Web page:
The Tailored Access Operations cyberwarfare intelligence-gathering unit, which is supposed to gather information on computer systems used by non-U.S. entities, has attacked the firmware in hard drives made by Western Digital Corp., Seagate Technology PLC, Maxtor Corp. and Samsung Electronics Co., all of which except for Samsung are U.S. companies, the magazine said.
Operating at a former Sony Corp. computer chip factory in San Antonio, TAO describes itself as "getting the ungettable," Der Spiegel said, citing leaked documents that say the unit -- one of the most secretive branches in a secretive agency -- also exploits technical weaknesses to hack into systems of information technology giants, including Microsoft Corp., Cisco Systems Inc. and China's Huawei Technologies Co., the world's largest telecommunications equipment maker.
"It is not about the quantity produced but the quality of intelligence that is important," a former TAO chief wrote, describing her work in a document Der Spiegel cited.
The document quotes a former unit head as saying TAO has contributed "some of the most significant intelligence our country has ever seen."
Spyware TAO sometimes plants on intercepted equipment deliveries, which lets it gain remote access to the computer systems once they are delivered and installed, the magazine said.
The remote access happens through so-called backdoor malware programs, which bypass normal authentication and secure illegal remote access to computers, hard drives, routers and other devices, the magazine said.
In these and other ways, "it appears the U.S. intelligence agency is compromising the technology and products of American companies," Der Spiegel said.
The magazine described a 50-page product catalog of tools and techniques an NSA division called ANT, which stands for Advanced or Access Network Technology, uses to gain access to devices.
The ANT division plants malicious code in so-called BIOS, or the Basic Input/Output System, of software located on a computer's motherboard that is the first thing to load when a computer is turned on, said the magazine, which previously reported on documents leaked by former NSA contractor Edward Snowden.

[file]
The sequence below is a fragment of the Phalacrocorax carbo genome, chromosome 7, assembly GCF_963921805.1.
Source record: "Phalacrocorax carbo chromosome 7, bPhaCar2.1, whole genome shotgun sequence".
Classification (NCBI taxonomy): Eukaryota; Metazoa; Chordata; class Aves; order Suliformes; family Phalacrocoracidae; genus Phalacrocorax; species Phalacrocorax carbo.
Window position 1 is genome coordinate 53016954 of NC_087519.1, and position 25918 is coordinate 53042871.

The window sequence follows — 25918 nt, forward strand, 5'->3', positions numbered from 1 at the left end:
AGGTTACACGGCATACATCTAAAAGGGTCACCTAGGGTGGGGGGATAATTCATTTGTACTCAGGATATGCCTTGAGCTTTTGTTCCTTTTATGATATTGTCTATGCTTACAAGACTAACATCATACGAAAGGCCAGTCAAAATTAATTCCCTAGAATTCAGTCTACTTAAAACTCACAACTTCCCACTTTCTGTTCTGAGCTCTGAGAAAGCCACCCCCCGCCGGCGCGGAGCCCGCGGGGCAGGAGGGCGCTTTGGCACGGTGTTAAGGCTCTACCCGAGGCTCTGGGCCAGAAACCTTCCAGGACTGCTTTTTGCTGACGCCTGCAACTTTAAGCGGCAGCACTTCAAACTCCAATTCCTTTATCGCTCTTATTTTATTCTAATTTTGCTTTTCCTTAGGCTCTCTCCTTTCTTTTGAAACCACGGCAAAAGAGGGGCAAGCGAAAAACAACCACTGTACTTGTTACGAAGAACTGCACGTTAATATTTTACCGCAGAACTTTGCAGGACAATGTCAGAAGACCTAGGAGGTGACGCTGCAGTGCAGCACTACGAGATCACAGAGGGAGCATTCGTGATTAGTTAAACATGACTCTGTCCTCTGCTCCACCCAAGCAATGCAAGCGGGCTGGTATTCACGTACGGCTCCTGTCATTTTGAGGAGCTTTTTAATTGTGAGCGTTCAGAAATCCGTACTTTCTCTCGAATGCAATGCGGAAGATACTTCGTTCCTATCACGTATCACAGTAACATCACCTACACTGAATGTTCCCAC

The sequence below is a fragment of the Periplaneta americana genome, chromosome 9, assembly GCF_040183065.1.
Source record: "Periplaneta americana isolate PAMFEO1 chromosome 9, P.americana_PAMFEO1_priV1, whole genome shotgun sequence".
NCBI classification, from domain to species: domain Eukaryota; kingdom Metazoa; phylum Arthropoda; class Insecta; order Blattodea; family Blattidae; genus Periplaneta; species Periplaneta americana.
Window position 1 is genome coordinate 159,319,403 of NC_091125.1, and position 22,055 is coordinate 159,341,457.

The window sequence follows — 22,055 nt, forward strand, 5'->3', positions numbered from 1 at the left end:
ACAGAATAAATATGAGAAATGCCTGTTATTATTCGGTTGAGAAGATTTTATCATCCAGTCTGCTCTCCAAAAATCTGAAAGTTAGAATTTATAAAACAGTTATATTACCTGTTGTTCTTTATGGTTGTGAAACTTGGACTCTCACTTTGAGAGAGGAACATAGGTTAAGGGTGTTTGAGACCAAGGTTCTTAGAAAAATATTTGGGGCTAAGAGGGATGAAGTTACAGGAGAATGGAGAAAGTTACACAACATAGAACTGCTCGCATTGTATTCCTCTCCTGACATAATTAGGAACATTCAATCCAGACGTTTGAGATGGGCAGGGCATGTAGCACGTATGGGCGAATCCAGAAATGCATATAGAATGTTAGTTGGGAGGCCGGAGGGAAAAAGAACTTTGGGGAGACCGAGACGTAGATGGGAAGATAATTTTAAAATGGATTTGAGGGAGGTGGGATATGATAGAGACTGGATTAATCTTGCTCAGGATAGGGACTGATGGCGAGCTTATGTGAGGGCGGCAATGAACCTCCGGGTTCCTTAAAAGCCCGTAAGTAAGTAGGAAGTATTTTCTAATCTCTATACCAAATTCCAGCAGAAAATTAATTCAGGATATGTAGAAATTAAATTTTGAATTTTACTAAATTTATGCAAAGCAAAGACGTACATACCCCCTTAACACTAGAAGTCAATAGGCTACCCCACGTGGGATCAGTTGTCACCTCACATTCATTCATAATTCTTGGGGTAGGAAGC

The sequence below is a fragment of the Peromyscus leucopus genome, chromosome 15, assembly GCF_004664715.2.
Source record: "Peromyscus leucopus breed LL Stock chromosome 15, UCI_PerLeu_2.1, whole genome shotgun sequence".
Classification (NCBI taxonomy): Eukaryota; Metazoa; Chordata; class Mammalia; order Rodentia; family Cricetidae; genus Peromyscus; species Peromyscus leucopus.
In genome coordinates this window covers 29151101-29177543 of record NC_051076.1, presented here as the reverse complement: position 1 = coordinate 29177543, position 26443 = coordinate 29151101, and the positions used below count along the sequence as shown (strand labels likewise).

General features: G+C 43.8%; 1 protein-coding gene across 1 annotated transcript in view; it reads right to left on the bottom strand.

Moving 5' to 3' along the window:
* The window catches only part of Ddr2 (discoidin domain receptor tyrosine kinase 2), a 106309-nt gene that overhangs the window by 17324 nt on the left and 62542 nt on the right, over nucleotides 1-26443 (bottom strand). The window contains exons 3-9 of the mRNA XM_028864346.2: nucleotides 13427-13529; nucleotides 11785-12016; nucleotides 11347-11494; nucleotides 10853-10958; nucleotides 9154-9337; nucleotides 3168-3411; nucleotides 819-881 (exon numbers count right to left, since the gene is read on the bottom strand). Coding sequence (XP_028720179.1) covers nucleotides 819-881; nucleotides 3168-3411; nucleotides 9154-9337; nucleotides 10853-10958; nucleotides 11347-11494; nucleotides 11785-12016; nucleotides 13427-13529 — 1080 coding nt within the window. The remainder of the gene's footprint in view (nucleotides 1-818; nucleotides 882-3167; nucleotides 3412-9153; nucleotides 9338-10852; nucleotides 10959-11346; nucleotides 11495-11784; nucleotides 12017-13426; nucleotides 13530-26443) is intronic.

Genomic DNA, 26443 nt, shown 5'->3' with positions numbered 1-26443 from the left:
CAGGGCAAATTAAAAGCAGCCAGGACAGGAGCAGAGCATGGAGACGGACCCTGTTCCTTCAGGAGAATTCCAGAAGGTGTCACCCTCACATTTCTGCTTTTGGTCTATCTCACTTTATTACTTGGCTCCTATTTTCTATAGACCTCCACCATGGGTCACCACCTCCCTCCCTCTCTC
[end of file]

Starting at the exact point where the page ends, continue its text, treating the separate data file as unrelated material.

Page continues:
Sunday's report did not cite Snowden but said it was partly compiled by Laura Poitras, who collaborated with Snowden on the disclosure of the NSA's collection of phone data of thousands of Americans and overseas intelligence targets.
The NSA's phone data-collection program was ruled legal by a federal judge in New York Friday, days after a federal judge in Washington declared it unconstitutional and "almost Orwellian."
The NSA declined to comment on Sunday's magazine report, but said the TAO unit was key to national defense.
"Tailored Access Operations is a unique national asset that is on the front lines of enabling NSA to defend the nation and its allies," the NSA said in a statement.
"We won't discuss specific allegations regarding TAO's mission, but its work is centered on computer network exploitation in support of foreign intelligence collection," the statement said.
Microsoft said it "does not provide any government with direct or unfettered access to our customer's data," adding, "We would have significant concerns if the allegations about government actions are true."
Cisco said in a blog post Sunday: "At this time, we do not know of any new product vulnerabilities, and will continue to pursue all avenues to determine if we need to address any new issues. If we learn of a security weakness in any of our products, we will immediately address it. As we have stated prior, and communicated to Der Spiegel, we do not work with any government to weaken our products for exploitation, nor to implement any so-called security 'back doors' in our products."
None of the other cited tech companies had immediate comment on the report.